It’s easy to complain and feel overwhelmed by debt. Getting out of student loan debt is tough, but there are lessons to be learned from the journey that can impact your life for the better. You may have learned a few specific student loan lessons, too, such as how to get rid of your debt as fast as possible.
For today, try to focus on the silver lining. What have you learned from paying off debt that you might not have otherwise?
Andrew Pentis contributed to this report.
Interested in refinancing student loans?Here are the top 6 lenders of 2020!
|Lender||Variable APR||Eligible Degrees|
|1.99% – 6.65%1||Undergrad & Graduate|
|1.99% – 7.10%2||Undergrad & Graduate|
|2.99% – 6.44%3||Undergrad & Graduate|
|2.39% – 6.01%||Undergrad |
|1.99% – 6.43%4||Undergrad & Graduate|
|3.18% – 6.07%5||Undergrad & Graduate|
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1 Important Disclosures for Laurel Road.
Laurel Road Disclosures
All credit products are subject to credit approval.
Laurel Road began originating student loans in 2013 and has since helped thousands of professionals with undergraduate and postgraduate degrees consolidate and refinance more than $4 billion in federal and private school loans. Laurel Road also offers a suite of online graduate school loan products and personal loans that help simplify lending through customized technology and personalized service. In April 2019, Laurel Road was acquired by KeyBank, one of the nation’s largest bank-based financial services companies. Laurel Road is a brand of KeyBank National Association offering online lending products in all 50 U.S. states, Washington, D.C., and Puerto Rico. All loans are provided by KeyBank National Association, a nationally chartered bank. Member FDIC. For more information, visit www.laurelroad.com.
As used throughout these Terms & Conditions, the term “Lender” refers to KeyBank National Association and its affiliates, agents, guaranty insurers, investors, assigns, and successors in interest.
Assumptions: Repayment examples above assume a loan amount of $10,000 with repayment beginning immediately following disbursement. Repayment examples do not include the 0.25% AutoPay Discount.
Annual Percentage Rate (“APR”): This term represents the actual cost of financing to the borrower over the life of the loan expressed as a yearly rate.
Interest Rate: A simple annual rate that is applied to an unpaid balance.
Variable Rates: The current index for variable rate loans is derived from the one-month London Interbank Offered Rate (“LIBOR”) and changes in the LIBOR index may cause your monthly payment to increase. Borrowers who take out a term of 5, 7, or 10 years will have a maximum interest rate of 9%, those who take out a 15 or 20-year variable loan will have a maximum interest rate of 10%.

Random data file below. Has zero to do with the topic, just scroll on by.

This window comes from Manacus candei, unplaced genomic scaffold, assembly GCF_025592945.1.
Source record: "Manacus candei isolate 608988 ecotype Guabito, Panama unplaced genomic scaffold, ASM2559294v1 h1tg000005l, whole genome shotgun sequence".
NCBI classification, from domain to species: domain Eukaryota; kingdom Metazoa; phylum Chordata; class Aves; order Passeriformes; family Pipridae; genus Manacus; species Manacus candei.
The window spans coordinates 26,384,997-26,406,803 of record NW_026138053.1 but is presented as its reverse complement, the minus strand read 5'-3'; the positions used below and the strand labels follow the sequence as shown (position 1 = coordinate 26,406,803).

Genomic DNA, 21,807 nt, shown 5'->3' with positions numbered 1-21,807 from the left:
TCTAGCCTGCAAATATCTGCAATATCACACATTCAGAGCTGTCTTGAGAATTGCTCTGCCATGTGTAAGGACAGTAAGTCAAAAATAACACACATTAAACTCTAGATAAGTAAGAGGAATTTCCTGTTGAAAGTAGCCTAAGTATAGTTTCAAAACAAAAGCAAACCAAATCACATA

KEYBANK NATIONAL ASSOCIATION RESERVES THE RIGHT TO MODIFY OR DISCONTINUE PRODUCTS AND BENEFITS AT ANY TIME WITHOUT NOTICE.
This information is current as of June 23, 2020. Information and rates are subject to change without notice.
2 Important Disclosures for Splash Financial.
Splash Financial Disclosures
Splash Financial loans are available through arrangements with lending partners. Your loan application will be submitted to the lending partner and be evaluated at their sole discretion. For loans where a credit union is the lender, or a purchaser of the loan, in order to refinance your loans, you will need to become a credit union member.
The Splash Student Loan Refinance Program is not offered or endorsed by any college or university. Neither Splash Financial nor the lending partner are affiliated with or endorse any college or university listed on this website.
You should review the benefits of your federal student loan; it may offer specific benefits that a private refinance/consolidation loan may not offer. If you work in the public sector, are in the military or taking advantage of a federal department of relief program, such as income based repayment or public service forgiveness, you may not want to refinance, as these benefits do not transfer to private refinance/consolidation loans.
Splash Financial and our lending partners reserve the right to modify or discontinue products and benefits at any time without notice. To qualify, a borrower must be a U.S. citizen and meet our lending partner’s underwriting requirements. Lowest rates are reserved for the highest qualified borrowers. This information is current as of May 1, 2020.
Fixed APR: Annual Percentage Rate [APR] is the cost of credit calculating the interest rate, loan amount, repayment term and the timing of payments. Fixed Rate options range from 2.88% (without autopay) to 7.27% (without autopay) and will vary based on application terms, level of degree and presence of a co-signer. Rates are subject to change without notice. Fixed rate options without an autopay discount consist of a range from 2.88% per year to 6.21% per year for a 5-year term, 3.40% per year to 6.25% per year for a 7-year term, 3.45% to 5.08% for a 8-year term, 3.89% per year to 6.65% per year for a 10-year term, 4.18% per year to 5.11% per year for a 12-year term, 4.20% per year to 7.05% per year for a 15-year term, or 4.51% per year to 7.27% per year for a 20-year term, with no origination fees. The fixed interest rate will apply until the loan is paid in full (whether before or after default, and whether before or after the scheduled maturity date of the loan).